The domino effect the Aaron Rodgers situation with the Green Bay Packers will or won’t have is massive once it concludes. If he comes back, great. All goes according to plan after all and teams like the Denver Broncos and the Las Vegas Raiders go with what they have, and their title chances fizzle again. If Rodgers stays firm on his decision not to return, the Packers will be left trying to scrape things together with a roster that is still very good but missing its key piece.
Regardless of how this pans out, Aaron Jones is one player in particular who won’t see his numbers take a hit either way.
Jones’s decision to re-sign with Green Bay may turn out to be way more critical than what was first realized, given the nature of what is still unfolding with Rodgers and the Packers front office. At the time, the move was seen as Green Bay bringing back one of its core pieces on offense to give it another run with the same nucleus. Now, it may become a scenario where Jones becomes the focal point of the offense if No. 12 keeps a firm hold on this grudge.
Matt LaFleur’s offense caters to players like Jones and his strengths. Green Bay doesn’t view Jones as just your prototypical running back. They line him up out wide in the backfield and utilize him in a bevy of ways. Jones has seen those ideas and those offensive concepts bring out the best in his game as he has become one of the most dynamic backs in the NFL.
It sure as hell helps to have Rodgers run the show and playing the role of MVP maestro on offense for the Packers. But without him, Jones wouldn’t see a hit to his value or production. The worry is that without Rodgers, defenses would react by stacking the box against whoever would play quarterback for the Packers. While this may well be true, LaFleur’s offense has more than enough layers to keep Jones’ production at an excellent mark even if Rodgers weren’t returning.
Green Bay wouldn’t be lining up Jones in the backfield with the quarterback under center and turning and handing to him 30-plus times a game, hoping Jones would replace Rodgers’ production. All the motion in Green Bay’s offense, the rollouts, the misdirection, those concepts and schemes don’t go away even if Rodgers does. The offense is built for a guy like Jones to produce regardless of who is under center. LaFleur doesn’t mail it in if Rodgers is gone, making things as stale and conservative as can be. The playbook may be simplified at first for someone like Jordan Love, but the trickle-down effect to that wouldn’t harm what Jones does and brings to the table.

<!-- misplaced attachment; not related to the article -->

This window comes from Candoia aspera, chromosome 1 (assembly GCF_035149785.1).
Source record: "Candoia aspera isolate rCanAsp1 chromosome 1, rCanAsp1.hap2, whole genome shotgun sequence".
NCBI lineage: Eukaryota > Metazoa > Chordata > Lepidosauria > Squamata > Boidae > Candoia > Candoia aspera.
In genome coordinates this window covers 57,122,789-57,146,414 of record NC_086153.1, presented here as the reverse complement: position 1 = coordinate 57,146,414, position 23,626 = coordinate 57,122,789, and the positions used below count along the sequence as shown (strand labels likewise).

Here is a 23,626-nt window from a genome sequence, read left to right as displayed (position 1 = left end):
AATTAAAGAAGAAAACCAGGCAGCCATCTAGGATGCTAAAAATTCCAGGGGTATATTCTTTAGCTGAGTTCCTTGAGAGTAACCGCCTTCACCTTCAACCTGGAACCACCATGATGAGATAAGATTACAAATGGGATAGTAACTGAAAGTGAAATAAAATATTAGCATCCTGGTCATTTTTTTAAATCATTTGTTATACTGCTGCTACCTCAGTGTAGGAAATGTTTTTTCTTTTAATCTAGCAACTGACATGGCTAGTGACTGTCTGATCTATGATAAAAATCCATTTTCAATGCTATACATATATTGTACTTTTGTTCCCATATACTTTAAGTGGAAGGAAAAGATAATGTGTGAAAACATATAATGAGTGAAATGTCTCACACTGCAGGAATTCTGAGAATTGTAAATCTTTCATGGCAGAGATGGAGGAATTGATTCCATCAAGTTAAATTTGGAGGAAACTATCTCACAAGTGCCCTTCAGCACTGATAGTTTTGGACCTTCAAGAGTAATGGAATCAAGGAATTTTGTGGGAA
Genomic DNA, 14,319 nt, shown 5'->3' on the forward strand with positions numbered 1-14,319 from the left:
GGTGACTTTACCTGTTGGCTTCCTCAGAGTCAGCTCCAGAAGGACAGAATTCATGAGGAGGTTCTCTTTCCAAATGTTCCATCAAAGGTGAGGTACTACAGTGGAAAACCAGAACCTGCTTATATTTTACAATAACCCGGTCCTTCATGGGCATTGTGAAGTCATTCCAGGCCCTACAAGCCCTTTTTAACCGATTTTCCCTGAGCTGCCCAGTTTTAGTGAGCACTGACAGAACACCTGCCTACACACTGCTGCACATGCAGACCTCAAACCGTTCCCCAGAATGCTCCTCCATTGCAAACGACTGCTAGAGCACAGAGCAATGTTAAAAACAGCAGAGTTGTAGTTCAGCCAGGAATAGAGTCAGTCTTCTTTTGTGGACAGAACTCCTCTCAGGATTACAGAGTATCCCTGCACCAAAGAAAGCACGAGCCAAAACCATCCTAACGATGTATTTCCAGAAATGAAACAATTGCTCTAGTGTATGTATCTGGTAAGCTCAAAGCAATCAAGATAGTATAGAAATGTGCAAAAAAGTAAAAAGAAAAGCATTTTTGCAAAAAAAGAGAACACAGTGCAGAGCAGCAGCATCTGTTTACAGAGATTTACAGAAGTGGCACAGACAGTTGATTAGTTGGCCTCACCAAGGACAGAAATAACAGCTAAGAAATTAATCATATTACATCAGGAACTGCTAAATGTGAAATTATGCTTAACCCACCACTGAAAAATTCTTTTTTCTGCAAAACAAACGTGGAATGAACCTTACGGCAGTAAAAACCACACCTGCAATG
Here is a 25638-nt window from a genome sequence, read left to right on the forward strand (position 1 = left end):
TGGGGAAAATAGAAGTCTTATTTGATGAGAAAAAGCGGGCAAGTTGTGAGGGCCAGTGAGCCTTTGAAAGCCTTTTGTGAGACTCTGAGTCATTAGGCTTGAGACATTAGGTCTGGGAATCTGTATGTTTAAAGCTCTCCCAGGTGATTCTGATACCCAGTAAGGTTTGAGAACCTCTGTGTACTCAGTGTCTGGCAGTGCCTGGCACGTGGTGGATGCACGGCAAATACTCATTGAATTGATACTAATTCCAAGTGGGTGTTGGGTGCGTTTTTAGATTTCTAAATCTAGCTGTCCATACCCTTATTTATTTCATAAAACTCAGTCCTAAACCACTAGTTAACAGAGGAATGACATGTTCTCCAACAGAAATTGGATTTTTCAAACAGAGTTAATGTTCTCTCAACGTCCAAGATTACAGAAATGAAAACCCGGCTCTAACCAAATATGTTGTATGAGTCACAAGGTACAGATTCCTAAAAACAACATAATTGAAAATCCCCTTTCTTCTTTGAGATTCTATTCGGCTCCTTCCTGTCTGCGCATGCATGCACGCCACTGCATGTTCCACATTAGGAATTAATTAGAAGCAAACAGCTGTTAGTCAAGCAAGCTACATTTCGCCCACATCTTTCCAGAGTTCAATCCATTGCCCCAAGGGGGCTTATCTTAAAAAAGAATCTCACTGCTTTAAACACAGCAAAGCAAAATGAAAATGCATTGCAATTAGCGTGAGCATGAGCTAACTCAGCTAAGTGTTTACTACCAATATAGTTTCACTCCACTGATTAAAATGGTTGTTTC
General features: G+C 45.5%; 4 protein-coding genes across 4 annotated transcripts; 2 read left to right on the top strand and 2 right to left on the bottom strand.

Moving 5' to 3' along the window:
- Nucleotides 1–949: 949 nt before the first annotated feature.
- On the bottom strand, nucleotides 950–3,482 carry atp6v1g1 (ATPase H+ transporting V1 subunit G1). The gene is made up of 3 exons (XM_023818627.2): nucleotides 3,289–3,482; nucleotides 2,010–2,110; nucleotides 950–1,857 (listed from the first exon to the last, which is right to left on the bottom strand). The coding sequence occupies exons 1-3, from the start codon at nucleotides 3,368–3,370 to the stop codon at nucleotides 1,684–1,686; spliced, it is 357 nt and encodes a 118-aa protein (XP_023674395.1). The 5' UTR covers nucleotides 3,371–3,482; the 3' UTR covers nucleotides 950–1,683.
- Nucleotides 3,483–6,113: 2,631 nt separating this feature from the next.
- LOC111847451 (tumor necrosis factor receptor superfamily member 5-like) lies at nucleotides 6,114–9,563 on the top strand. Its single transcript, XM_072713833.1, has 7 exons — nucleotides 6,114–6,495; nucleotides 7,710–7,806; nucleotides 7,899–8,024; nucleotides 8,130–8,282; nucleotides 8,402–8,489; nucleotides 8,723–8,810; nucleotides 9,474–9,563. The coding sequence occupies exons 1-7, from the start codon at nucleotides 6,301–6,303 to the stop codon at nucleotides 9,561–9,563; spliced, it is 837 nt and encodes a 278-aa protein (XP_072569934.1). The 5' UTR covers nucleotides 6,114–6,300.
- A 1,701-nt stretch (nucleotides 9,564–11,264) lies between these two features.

And while he’s a legitimate option in the passing game for Green Bay (60-plus targets each of the last two years, 96 total receptions last two seasons), it’s not as though the majority of those are coming on passes where Rodgers is threading the needle 20 yards or more downfield. While Rodgers routinely does that, it’s not the part of the passing game Aaron Jones is usually involved in.
Not only would Jones’ numbers be fine without Rodgers, but they could see a bump up with an expanded workload if No. 12 isn’t around. With Rodgers, you have everything you could ask for with a quarterback on the field. Without him, other productions may dip, but guys like Jones would be relied upon more within the offense.
Many have pondered the thought before of how good some of the receivers and weapons Rodgers has had in Green Bay really were and how much of it was due to Rodgers. It may seem unfair, but guys like Greg Jennings were phenomenal and wildly productive with the Packers and Rodgers but struggled once they left. The same idea could be applied for this current Packers core of weapons of offense.
Davante Adams is one of if not the best wide receiver in football. While we don’t have the answer, it’s hard to believe he would not be a top-tier wideout if he played in many other places. He’s just that great with some of the individual stuff, primarily his route running skills. There’s no doubt having Rodgers elevates his game, and the chemistry between the two on the field is unmatched, but Adams is top tier.
Still, his numbers would take a hit without Rodgers next season. Defenses would key in on him even more and really force the issue with Jordan Love or whoever is under center for the Packers. Adams had 115 receptions on 149 targets and a league-leading 18 touchdowns last season. It’s hard to figure he would replicate those if No. 12 isn’t QB1 in Green Bay despite how good Adams is. He’d get his looks, but the outlook of the Packers’ offense and how they run the operation changes if Rodgers isn’t there, at least initially. It’s something that is out of Adams’ control.
The same can be said for guys like Robert Tonyan and Marquez Valdes-Scantling. The scheme is great, so many of the catches they make come on plays where they break wide open. But the aforementioned “domino effect” that Rodgers missing from the equation would have on these two is more so because the Packers would lean on its run game more without No. 12 than they do when he’s in the huddle.
How this plays out from here is anyone’s guess. There are targeted dates or “dates of importance,” but at this point, nobody really knows how this is going to shake out. Despite that, Aaron Jones shouldn’t fret. He’ll be just fine either way next year.